Research Group

Clinical Neuroendocrinology

The clinical and preclinical research interests of the group are closely related to the diseases treated in our neuroendocrinological outpatient clinic. Because most of the more than 2000 patients annually examined suffer from pituitary disturbances (pituitary insufficiency, pituitary tumors etc.), the exploration of the underlying pathomechanisms of these diseases represents a major research focus of our group. In addition, we perform clinical and preclinical research projects that are associated with other endocrine disorders such as transsexualism or metabolic diseases. In this context, studies on the pathogenesis of metabolic disorders have emerged as a new research focus. These studies are also of high impact for metabolic disturbances which often occur during the use of anti-depressant treatment for patients with major depression.    

Neuropsychiatric, neurological and metabolic aspects of pituitary disorders

In close cooperation with psychiatrists, psychologists and neurologists of the institute as well as external centers, we conduct clinical studies to investigate neuropsychiatric, neurologic and metabolic alterations in patients with pituitary hormone excess or deficiency and how they change during treatment.

We could show that patients with endocrine-active pituitary adenomas exhibit neuropsychiatric (e.g. cognition, sleep, quality of life), morphologic (brain architecture) and neurologic (sensation of pain) changes, which improve after successful therapy (tumor resection, pharmacologic hormone suppression). Further studies related to these aspects are in progress.

Pituitary insufficiency is sometimes observed in patients with traumatic brain injury (TBI) or subarachnoidal hemorrhage (SAH). In close collaboration with neurological rehabilitation centers we investigate whether adequate hormone substitution can improve the multiple clinical problems of hormone-deficient patients with TBI or SAH. In another project we examine whether hormone substitution mimicking circadian rhythms benefits patients in comparison to bolus application. For some hormones, the latter can cause psychiatric or metabolic disturbances, which may potentially be avoided when hormone substitution mimics physiological circadian variations of hormone production and thus blood hormone levels.   

Influence of sex hormones on the stress reactivity of transsexual patients

The hyper-activation of the HPA-axis by chronic stress may be one of the most relevant factors for the induction of depression. However, due to the higher prevalence of depression in women, sex hormones also seem to play an important causative role. In a collective of transsexual patients we will study whether the cross-gender sex therapy has an influence on the basal and stimulated activity of the HPA axis and whether this is potentially responsible for the higher prevalence of depression in male-to-female transsexual patients.    


Supported by the „Bundesministerium für Bildung und Forschung (BMBF)“, the collaboration of several competence centers for neuroendocrine tumors including pituitary adenomas has been founded, and is known as  the excellence network for neuroendocrine tumors (NeoExNET). We are currently collecting a large amount of data from affected patients in order to perform clinical studies in an extensive collective of patients. These studies aim to identify diagnostically relevant biomarkers or prognostic factors and to develop new therapeutic concepts for the treatment of pituitary tumors. In this way, we aim to achieve optimal patient care and quality control.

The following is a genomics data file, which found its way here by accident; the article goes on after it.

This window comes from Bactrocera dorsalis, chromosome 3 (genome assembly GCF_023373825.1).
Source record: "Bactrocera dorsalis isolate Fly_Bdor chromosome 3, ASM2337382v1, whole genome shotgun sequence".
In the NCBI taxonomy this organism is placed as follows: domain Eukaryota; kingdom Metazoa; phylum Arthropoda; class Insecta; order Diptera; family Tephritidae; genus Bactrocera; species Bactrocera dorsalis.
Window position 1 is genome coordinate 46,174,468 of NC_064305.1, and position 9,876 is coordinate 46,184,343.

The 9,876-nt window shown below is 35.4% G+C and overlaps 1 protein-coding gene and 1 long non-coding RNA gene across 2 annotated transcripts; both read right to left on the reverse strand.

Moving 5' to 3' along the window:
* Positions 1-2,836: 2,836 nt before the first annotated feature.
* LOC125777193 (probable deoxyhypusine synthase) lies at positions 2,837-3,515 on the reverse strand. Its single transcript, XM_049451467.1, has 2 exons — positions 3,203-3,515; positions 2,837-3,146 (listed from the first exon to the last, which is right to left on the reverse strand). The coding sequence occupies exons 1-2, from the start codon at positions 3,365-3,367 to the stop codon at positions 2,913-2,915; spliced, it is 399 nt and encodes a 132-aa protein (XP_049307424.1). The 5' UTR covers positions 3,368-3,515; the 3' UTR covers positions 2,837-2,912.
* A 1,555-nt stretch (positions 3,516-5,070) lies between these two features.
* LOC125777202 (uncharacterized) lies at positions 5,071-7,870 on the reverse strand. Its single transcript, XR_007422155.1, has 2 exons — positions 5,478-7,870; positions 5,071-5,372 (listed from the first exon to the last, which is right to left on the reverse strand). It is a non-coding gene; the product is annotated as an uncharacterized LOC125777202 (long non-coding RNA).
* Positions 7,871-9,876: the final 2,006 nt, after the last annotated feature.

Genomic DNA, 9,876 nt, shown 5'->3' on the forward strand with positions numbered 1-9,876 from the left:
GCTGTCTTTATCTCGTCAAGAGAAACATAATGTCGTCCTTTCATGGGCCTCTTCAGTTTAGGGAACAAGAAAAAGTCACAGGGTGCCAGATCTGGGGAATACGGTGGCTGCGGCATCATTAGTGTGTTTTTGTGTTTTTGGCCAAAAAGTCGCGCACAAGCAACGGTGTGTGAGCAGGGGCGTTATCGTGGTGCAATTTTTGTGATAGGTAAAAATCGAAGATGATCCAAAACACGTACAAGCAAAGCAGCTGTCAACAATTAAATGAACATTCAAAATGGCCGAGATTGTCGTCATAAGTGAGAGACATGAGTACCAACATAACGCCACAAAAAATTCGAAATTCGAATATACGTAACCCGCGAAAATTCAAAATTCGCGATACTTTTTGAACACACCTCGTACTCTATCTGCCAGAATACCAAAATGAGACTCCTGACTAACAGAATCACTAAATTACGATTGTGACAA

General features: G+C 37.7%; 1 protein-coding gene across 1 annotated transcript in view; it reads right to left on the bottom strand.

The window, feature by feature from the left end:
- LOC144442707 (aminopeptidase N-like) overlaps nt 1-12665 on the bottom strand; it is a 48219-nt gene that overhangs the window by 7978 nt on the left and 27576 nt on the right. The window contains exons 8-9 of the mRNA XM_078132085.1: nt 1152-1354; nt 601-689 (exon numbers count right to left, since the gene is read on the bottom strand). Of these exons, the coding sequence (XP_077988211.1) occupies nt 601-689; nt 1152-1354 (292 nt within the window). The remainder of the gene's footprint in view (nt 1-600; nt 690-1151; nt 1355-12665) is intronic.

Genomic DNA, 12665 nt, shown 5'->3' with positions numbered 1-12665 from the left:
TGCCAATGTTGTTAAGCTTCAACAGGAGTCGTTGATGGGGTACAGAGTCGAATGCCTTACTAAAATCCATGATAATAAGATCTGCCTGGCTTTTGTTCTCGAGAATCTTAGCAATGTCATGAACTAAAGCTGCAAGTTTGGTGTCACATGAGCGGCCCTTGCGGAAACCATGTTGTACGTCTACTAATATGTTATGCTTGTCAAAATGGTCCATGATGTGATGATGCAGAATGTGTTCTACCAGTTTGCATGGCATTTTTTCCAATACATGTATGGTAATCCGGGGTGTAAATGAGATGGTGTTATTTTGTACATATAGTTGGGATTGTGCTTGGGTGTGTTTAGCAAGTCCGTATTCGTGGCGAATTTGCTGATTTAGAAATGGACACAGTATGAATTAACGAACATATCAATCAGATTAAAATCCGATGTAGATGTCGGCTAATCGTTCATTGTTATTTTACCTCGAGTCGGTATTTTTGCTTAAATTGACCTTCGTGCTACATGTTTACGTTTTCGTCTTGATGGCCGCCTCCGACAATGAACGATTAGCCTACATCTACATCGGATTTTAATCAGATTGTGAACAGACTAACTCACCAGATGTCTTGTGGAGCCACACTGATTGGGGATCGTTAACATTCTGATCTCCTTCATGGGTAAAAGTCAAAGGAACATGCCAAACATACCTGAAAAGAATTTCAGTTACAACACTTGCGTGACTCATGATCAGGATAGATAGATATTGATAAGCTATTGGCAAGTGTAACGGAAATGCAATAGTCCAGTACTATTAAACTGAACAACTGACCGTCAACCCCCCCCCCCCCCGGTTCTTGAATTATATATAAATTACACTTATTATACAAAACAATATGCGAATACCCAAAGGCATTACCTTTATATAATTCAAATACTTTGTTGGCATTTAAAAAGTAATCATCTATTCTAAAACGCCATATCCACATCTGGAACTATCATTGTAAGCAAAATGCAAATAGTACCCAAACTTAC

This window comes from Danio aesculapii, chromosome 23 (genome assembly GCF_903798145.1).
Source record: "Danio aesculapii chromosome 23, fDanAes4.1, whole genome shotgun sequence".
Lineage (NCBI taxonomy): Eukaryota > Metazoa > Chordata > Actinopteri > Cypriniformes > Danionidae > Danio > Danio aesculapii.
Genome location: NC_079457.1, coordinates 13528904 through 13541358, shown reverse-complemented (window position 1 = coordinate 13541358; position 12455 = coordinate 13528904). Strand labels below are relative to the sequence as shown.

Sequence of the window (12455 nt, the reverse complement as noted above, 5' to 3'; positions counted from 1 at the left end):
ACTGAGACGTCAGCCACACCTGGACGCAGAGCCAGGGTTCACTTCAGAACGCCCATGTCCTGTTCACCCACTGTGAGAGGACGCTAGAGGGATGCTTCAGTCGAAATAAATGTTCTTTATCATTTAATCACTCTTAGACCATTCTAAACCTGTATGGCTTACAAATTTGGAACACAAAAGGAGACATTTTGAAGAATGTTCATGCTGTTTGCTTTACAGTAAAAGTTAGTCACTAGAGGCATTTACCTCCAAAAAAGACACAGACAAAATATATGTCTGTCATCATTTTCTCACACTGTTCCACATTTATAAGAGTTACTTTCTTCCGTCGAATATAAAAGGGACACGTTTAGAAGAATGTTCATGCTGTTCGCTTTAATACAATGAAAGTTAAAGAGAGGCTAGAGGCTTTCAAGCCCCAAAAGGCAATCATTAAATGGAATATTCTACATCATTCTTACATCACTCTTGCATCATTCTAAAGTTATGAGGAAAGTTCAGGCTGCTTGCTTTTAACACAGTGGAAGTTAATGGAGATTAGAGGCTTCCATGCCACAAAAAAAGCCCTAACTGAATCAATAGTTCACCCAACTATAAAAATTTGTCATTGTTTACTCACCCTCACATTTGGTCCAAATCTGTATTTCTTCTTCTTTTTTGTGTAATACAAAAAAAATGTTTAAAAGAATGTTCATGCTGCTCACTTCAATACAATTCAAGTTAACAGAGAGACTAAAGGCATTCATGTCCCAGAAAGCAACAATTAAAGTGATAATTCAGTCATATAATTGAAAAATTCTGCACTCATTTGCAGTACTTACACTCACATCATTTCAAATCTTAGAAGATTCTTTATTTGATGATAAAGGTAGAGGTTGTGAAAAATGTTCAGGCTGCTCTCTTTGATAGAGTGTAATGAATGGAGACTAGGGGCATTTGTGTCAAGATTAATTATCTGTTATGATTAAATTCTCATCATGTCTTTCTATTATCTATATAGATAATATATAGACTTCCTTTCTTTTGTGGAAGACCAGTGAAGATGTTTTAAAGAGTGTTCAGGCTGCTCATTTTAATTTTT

Pathogenesis and pharmacological therapy of pituitary adenomas

In pituitary adenomas, tumor cells, stromal cells, vessel cells and immune cells interact among each other through direct cell-to-cell contacts and/or soluble factors. These interactions play important roles in tumor neovascularisation through angiogenesis or immune-neuroendocrine processes. The identification of the mechanisms involved in these processes will aid in the development of anti-angiogenic or immunosuppressive therapeutic concepts. In this context, we are currently focusing our research interests on the sumoylation enhancer RSUME, which regulates key factors of both immune-neuroendocrine and angiogenic processes.

Pharmacologically active ligands of the somatostatin receptor type 2 (SSTR2) sensitize pituitary tumor cells to treatment with chemotherapeutic compounds. The combined therapy of SSTR2 ligands and mTOR inhibitors has given first promising results and will be continued.

We have shown that HSP90 inhibitors inhibit growth and ACTH secretion of corticotroph pituitary tumors both in vitro and in vivo and largely revert pathophysiological changes in an animal model. The investigations on the mechanism of action will be continued. The approval of the efficacy of the HSP90 inhibitors at a clinical level is planned.

Pathogenesis of metabolic syndrome and obesity

Elements of the IGF-1 system as well as FKBP immunophilines, in particular FKBP5/FKBP51, are important components of the physiology of adipocytes. If, and how the deregulation of these substances in adipocytes contributes to the development of the metabolic syndrome and of obesity is currently under investigation.

A further project deals with the role of the posttranslational process of neddylation in adipogenesis, lipid metabolism and adipositas. Neddylated proteins are strongly expressed in adipocytes, whereas the expression changes during adipogenesis. In addition, first results suggest that the neddylation is of importance for the lipolysis and thus the biology of adipocytes. In current in vitro and in vivo experiments we will identify the mechanisms through which neddylation affects the genesis and the biology of adipocytes.  

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